Although King Pi‘ilani resided periodically in Hana and Wailuku, and made frequent tours throughout his kingdom to collect taxes, promote industry and enforce order, he ruled from Lahaina, where he was born and is known to have died. His Lahaina residence and the nearby fishpond Mokuhinia became identified with a mo‘o (water deity), which inhabited the cavern beneath Moku‘ula island in Mokuhinia pond. Following her death, Pi‘ilani’s daughter Kala‘aiheana was deified as Kihawahine, the divine mo‘o guarding the royal family and royal descendants. Thus, sacred Moku‘ula became the pivotal spiritual and political focus of the highest bloodlines and the most sacred kapu for the next three centuries.
Following the demise of King Pi‘ilani, succession passed to his first-born son, Lono-a-Pi‘ilani, whose character and reputation traditions recount as avaricious, surly and abusive to all. Lono’s maltreatment of his younger brother, Kiha, drove him into exile on Hawai‘i Island, where he sought the support of his sister Pi‘ikea and her husband, King ‘Umi-a-Liloa, in deposing Lono.
‘Umi-a-Liloa summoned his chiefs and warriors and prepared to invade Maui. Landing in Hana, the invaders stormed the fortress atop Ka‘uiki Hill and eventually defeated the defenders. Lono was killed in battle, and Kiha was proclaimed king of Maui. Kiha rewarded Pi‘ikea with the gift of Hana District, which thereafter was ruled, along with Kohala District, by Chief Kumalae-nui-a-‘Umi, son of Pi‘ikea and ‘Umi-a-Liloa.
For the rest of Kiha-a-Pi‘ilani’s reign, his kingdom—Maui, Moloka‘i, Lana‘i and Kaho‘olawe—was notably peaceful and prosperous.
The first-born son of Kiha-a-Pi‘ilani, Kamalalawalu succeeded his father as mo‘i (king) of Maui. His regency was highly regarded for enlightened leadership: wise government, good resource management, a genial and sumptuous royal court, peace and prosperity. No wonder Kama’s name became associated with the island in song and tradition as Maui-nui-a-Kama, Great Maui of Kama.
But Kamalalawalu’s fate ended in tragedy. Wanting to regain the Hana District his father had given to the rulers of Kohala, on Hawai‘i Island, Kamalalawalu sent his eldest son, Kauhi-a-Kama, to secretly reconnoiter the vulnerability of that coast. But Kauhi-a-Kama’s reconnaissance was grossly flawed. Believing the region to be totally unprepared to resist invasion, Kamalalawalu launched his fleet, landed in Kohala and engaged in a disastrous battle. The best of his army perished, and Kamalalawalu was killed and sacrificed. Kauhi-a-Kama miraculously survived, returned to Maui and became its next ruler.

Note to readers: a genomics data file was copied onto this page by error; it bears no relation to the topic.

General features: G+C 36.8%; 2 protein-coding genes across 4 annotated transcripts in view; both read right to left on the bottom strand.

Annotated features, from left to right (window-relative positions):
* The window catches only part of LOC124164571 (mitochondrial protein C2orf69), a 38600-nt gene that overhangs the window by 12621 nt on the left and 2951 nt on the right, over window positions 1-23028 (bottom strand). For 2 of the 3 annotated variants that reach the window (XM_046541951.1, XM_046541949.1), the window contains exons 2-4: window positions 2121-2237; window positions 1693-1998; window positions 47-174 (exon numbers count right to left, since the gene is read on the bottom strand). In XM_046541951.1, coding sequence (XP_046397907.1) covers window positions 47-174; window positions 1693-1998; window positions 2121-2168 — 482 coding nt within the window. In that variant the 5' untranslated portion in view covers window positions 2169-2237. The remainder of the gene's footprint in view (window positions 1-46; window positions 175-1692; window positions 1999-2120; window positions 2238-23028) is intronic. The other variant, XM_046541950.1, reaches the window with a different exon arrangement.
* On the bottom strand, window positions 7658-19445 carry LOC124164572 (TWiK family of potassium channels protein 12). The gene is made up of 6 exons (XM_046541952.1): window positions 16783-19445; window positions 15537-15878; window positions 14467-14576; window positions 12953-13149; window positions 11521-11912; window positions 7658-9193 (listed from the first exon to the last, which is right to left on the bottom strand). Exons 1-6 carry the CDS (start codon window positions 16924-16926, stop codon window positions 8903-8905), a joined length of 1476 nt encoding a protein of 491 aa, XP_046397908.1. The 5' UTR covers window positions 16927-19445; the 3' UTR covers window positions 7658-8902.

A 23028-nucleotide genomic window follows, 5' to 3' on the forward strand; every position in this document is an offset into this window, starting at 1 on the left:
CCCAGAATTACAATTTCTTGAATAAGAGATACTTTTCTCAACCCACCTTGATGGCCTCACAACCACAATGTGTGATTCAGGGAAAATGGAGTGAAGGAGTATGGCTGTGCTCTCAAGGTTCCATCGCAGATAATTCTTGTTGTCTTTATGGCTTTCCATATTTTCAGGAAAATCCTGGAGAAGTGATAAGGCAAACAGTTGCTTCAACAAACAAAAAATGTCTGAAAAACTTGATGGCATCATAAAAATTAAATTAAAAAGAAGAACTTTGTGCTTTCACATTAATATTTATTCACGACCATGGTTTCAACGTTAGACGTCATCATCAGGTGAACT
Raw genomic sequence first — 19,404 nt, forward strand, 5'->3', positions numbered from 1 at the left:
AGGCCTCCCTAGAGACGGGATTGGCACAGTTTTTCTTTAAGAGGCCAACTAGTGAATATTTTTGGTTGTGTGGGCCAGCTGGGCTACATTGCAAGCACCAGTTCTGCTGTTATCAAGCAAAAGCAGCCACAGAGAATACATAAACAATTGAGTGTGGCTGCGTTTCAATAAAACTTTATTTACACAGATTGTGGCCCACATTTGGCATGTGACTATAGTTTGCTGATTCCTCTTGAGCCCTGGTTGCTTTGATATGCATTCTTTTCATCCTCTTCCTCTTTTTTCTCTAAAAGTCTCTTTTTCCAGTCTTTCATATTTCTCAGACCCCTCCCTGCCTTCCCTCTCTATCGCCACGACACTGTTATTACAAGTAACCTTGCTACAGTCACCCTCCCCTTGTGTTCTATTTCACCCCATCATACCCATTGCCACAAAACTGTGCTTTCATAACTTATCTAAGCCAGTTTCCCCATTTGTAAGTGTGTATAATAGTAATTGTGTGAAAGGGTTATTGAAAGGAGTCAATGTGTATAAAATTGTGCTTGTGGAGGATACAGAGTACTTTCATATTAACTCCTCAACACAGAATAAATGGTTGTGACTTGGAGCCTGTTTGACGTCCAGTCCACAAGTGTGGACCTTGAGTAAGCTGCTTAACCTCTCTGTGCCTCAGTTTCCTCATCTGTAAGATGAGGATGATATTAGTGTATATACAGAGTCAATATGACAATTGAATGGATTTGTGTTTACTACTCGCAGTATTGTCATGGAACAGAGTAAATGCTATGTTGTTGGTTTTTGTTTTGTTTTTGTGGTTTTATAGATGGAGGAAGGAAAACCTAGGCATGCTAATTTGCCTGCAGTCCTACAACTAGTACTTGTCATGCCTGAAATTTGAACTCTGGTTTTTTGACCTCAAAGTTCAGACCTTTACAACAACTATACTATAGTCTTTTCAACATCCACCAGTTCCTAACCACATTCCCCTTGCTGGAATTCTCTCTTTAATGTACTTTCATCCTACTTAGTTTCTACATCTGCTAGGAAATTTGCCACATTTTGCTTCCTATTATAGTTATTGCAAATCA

During the 16th, 17th and 18th centuries, the Hawaiian Islands experienced a dramatic population increase; highly sophisticated and intensive aquaculture and agriculture; and an elaborate hierarchy of chiefs, priests, occupational specialists, and commoner fishermen and farmers. From mere district chiefdoms, the growing consolidation of power and authority gave rise to island and interisland kingdoms.
Intricate networks of royal kinship—with their concurrent privileges and obligations—resulted from plural and prudent political marriages. One striking example of such advantageous marital alliances is evident in the unions of Ka‘ulahea II, great-great-grandson of King Kamalalawalu.
Ka‘ulahea’s first marriage was with Kalanikauleleiaiwi, who ruled the Island of Hawai‘i with her half-brother, Keawe‘ikekahiali‘iokamoku. Their mother, Keakealaniwahine, was in her time the renowned sovereign queen of Hawai‘i.
Ka‘ulahea’s second marriage was with Papaikani‘au, his first cousin. Their son, Kekaulike, was destined to be the next king of Maui. Historians say Kekaulike “enjoyed the company of several wives and was blessed with numerous progeny.” And with his half-sister Keku‘i‘apo‘iwanui, Kekaulike fathered the next generation of Maui’s highest-born royalty, the islands-wide luminaries of the 18th century.
With his full sister Kalaniomaiheuila, Ka‘ulahea fathered a daughter who became the highest-born royal wife of King Kuali‘i of O‘ahu and the mother of that island’s next king, the notable Peleioholani.
Like royal lineages in ancient Egypt, Peru, Japan, and elsewhere in Polynesia, Hawaiian royalty once favored close kin marriages for the sake of bloodline purity and privilege. By the 18th century, Maui was the acknowledged political and military powerhouse, with the highest bloodlines and the most sacred royal taboos. How ironic, then, that a great-grandson of Ka‘ulahea II should be the one to bring Maui to its knees!
Kekaulike, whose name means “impartiality,” was also known as Kalaninuiku‘ihonoikamoku: “the high chief who joins bays to the island.” By either name, he was a central figure in the rise to preeminence of the royal house of Maui in the 18th century.